Paganini flashed across the musical heavens of Europe like a meteor, regarded as the "King of Violinists," "Demon of Fiddlers," "Virtuoso in Excelsis." Never has a musician created such a furor during his own time and long thereafter. His life and music were shrouded in secrecy, mystery, and legend. Largely self-taught as a violinist, he developed his own technique, enabling him to perform unprecedented feats with dazzling perfection. Not a single new device for the fiddle has been invented since; and the fact that the violin is one of the most difficult instruments to master makes his accomplishments even more amazing.1
There is a near-law in music that lasting greatness is achieved only by composers. Paganini is the outstanding exception, being remembered as a virtuoso and a revolutionary technical innovator.2 He was a talented composer also; but we are less familiar with his compositions because they are seldom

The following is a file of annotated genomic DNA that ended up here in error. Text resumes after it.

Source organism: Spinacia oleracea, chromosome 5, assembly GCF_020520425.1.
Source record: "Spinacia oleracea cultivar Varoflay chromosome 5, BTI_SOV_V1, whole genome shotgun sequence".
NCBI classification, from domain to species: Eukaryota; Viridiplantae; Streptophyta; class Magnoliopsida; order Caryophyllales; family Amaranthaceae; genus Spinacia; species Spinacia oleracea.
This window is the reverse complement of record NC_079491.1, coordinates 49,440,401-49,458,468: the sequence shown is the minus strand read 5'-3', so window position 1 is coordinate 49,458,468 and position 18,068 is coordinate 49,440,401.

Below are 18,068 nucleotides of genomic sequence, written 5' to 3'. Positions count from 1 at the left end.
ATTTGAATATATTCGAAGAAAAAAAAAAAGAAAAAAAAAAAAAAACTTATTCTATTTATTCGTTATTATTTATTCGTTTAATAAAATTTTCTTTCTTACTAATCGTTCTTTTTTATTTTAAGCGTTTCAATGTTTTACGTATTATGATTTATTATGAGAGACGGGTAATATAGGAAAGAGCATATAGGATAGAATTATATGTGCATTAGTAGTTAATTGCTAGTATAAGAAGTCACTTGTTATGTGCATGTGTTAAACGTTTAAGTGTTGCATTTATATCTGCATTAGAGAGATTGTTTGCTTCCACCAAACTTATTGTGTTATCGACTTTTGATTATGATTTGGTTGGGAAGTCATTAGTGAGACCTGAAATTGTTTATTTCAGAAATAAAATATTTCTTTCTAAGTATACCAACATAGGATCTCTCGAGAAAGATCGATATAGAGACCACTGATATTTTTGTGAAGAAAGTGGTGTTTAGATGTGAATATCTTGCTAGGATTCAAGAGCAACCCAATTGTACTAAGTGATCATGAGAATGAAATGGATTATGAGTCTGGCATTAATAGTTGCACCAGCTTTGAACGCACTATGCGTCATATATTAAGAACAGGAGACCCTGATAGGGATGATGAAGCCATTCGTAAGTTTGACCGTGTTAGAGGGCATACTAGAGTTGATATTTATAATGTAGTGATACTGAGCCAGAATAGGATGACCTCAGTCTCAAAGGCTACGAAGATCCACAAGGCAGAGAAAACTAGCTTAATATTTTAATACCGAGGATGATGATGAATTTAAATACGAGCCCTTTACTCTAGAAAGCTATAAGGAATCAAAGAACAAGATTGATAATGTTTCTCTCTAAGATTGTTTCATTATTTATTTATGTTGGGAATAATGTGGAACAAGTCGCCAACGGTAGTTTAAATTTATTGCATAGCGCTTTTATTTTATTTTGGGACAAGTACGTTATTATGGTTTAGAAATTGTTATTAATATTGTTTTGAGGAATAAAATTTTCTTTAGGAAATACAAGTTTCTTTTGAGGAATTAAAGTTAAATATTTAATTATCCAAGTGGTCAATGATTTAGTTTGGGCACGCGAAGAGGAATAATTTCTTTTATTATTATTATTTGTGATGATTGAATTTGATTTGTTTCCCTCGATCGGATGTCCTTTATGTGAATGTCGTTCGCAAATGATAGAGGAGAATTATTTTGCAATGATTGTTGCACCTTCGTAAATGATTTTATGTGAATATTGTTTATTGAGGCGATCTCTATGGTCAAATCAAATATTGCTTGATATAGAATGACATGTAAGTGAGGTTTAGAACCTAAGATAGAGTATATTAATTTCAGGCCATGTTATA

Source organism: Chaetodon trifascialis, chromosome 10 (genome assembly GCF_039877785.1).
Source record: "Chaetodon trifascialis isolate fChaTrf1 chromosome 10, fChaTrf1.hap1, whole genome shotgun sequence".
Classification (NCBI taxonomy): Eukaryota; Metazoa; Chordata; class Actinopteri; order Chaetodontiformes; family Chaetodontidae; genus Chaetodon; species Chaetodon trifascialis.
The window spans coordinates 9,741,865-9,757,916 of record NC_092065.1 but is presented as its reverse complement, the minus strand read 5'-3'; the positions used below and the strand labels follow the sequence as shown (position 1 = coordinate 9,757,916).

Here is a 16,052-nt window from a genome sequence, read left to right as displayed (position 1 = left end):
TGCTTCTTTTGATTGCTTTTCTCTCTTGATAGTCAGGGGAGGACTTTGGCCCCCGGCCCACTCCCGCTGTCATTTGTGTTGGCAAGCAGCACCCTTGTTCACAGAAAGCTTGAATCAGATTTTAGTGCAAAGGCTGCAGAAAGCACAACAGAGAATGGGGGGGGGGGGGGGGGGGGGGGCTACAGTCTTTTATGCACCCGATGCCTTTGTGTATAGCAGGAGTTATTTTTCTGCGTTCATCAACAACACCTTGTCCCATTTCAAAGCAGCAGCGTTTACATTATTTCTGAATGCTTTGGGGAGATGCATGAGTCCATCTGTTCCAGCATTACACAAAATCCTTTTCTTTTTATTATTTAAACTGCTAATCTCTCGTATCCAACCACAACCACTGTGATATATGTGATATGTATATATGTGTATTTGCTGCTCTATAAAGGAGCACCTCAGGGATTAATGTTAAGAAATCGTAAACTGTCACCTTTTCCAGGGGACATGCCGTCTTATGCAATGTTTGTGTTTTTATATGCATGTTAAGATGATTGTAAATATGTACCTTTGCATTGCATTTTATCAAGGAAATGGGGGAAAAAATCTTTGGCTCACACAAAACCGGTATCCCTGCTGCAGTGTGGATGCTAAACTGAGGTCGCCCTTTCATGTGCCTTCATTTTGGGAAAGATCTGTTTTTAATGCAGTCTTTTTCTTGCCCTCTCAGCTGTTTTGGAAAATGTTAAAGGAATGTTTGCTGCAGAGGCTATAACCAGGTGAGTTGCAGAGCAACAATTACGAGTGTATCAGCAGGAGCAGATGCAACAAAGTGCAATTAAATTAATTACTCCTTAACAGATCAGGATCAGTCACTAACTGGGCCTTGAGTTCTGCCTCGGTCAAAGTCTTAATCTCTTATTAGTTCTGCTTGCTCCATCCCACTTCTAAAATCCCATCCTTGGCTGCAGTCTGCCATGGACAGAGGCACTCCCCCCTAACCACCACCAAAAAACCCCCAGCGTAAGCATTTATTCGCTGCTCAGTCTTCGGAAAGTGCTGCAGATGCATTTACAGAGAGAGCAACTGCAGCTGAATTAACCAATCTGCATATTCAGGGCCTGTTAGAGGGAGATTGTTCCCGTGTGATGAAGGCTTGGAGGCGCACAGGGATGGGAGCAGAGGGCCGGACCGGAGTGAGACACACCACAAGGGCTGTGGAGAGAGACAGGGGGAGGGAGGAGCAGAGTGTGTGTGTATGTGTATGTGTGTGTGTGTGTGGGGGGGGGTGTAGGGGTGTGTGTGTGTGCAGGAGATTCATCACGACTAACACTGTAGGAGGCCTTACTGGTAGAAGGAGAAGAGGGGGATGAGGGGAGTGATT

Smith RD, Worthington JW. Paganini: The Riddle and Connective Tissue. JAMA. 1967;199(11):820–824. doi:10.1001/jama.1967.03120110092014
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